Editorial

UCC , deal with telecoms unsolicited messages

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Posted  Sunday, June 15   2014 at  01:00
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The move by the Uganda Communications Commission (UCC) to suspend telecoms promotions, especially through unsolicited SMS and calls, is good but comes rather late. Worse, in the short-run, the move cannot save users from losing money to the on-going spam SMS and random promotional calls. Because UCC’s planned suspension covers only new promotional SMS and calls, consumers must endure unsolicited SMS and calls until their promotions expire by end of June.

Nonetheless, UCC’s planned move should save phone users who have for several months been subjected to forcible subscription to caller tunes, adverts, news alerts, sales promotions, etc. These unsolicited messages and calls have cost the phone users between Shs150 to Shs500 per instance. Sadly, as UCC’s communications director Fred Otunnu admits, the telecoms operators have flouted the rules despite several reminders, and have carried on the practice and violated users’ privacy, even when clients have opted out and UCC has cautioned them.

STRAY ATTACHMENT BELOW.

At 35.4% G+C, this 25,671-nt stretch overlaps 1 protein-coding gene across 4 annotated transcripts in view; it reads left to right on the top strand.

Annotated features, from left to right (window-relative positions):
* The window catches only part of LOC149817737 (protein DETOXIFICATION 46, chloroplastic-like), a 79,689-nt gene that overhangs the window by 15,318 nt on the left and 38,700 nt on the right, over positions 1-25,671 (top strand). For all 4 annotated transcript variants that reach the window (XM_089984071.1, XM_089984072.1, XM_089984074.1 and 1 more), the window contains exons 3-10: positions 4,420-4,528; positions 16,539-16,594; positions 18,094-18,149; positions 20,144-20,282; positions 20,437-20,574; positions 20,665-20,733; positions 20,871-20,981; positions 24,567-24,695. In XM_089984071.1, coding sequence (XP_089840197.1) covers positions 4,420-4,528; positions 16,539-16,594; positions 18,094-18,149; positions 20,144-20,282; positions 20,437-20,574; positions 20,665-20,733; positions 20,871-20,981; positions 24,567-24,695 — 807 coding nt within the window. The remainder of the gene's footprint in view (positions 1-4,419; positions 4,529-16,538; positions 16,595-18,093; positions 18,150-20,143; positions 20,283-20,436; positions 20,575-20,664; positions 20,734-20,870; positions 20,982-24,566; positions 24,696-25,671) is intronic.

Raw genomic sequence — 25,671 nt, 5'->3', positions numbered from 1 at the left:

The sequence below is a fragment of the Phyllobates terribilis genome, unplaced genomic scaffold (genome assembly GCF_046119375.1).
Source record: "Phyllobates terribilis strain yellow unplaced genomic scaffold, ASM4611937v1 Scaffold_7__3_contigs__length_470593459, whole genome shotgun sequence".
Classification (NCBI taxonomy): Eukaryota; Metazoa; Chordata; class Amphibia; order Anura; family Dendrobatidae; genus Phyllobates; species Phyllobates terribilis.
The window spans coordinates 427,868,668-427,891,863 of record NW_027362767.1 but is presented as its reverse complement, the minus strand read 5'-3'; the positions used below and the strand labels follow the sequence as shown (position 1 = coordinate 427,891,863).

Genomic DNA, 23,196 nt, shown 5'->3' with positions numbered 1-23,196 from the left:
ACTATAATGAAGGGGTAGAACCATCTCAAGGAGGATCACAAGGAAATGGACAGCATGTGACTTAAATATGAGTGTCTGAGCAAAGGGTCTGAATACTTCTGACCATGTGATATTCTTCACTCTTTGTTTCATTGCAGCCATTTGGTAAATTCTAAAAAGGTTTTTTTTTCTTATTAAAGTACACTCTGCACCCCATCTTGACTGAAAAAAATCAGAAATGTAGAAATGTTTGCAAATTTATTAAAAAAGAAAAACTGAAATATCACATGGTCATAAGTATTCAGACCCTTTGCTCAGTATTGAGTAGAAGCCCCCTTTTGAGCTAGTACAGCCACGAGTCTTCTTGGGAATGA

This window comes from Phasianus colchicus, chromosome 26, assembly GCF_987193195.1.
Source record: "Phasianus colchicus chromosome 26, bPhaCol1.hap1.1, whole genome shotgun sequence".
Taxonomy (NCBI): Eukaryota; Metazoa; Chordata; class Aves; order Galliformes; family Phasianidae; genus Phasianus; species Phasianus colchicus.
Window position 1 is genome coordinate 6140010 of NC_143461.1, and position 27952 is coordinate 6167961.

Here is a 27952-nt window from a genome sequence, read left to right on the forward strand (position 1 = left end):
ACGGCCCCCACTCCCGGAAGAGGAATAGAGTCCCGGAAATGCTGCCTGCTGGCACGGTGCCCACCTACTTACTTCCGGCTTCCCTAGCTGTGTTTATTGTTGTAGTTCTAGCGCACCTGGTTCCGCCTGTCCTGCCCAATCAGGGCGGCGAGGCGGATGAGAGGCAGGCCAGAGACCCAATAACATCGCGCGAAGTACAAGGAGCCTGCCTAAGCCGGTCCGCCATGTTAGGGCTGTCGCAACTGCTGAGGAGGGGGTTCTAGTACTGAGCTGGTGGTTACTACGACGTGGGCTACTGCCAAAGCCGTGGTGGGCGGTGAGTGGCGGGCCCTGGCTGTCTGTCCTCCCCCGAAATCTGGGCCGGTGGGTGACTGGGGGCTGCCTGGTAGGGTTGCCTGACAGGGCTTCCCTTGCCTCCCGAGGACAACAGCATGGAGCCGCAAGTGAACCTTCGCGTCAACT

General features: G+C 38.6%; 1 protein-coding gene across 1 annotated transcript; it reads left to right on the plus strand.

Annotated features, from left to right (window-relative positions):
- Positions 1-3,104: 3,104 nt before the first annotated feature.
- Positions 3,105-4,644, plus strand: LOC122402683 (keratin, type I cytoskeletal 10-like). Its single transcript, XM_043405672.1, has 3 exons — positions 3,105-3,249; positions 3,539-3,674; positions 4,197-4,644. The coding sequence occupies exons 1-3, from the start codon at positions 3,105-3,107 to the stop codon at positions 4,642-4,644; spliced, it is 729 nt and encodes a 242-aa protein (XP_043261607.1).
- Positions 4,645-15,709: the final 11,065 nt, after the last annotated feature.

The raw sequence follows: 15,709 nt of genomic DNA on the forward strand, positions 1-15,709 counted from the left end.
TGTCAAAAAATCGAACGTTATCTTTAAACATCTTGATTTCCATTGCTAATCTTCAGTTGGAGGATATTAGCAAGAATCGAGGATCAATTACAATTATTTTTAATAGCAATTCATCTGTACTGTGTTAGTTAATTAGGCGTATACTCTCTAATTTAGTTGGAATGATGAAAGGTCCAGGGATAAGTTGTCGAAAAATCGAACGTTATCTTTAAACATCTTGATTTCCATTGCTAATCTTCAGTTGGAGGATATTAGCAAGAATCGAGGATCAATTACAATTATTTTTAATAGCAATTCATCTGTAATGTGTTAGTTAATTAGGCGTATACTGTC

Nonetheless, UCC as the sector regulator should accept blame for licensing agents who use telecoms databases to access subscribers’ details. For this, UCC should confess it has failed to stop the SMS providers making quick money by imposing charges on subscribers for unsolicited messages. This unfortunately has violated telecoms users’ rights to privacy as provided for in Article 27. Regrettably, the telecoms regulator is time-bound and cannot control the on-going promotions.

Notwithstanding, when current promotions expire, UCC should rigorously regulate the next promotions. As regulators, UCC is correct to believe promotions increase activities of the telecoms networks and benefit consumers. Just as Mr Otunnu counsels, consumers should be vigilant since UCC cannot totally ban unsolicited SMS and calls because some clients find them useful, for instance, spiritual verses, motivational quotes, and alerts on payment of utilities such as water and power.

Nevertheless, the public demands that UCC speedily addresses their outcries. Indeed, UCC should enforce its voice by ensuring the draft regulations clearly address the breaches and impose appropriate sanctions on errant telecoms operators and third party agents to guarantee privacy of telecoms network users.

UCC as the agency that authorises promotions, schedules and retires them, should compel telecoms and short codes operators to adopt best practices and provide options for customers to accept or decline offers of promotional messages or calls at points of sale of SIMS and handsets as is done elsewhere. UCC should streamline telecoms operations and enforce consumer rights awareness campaigns.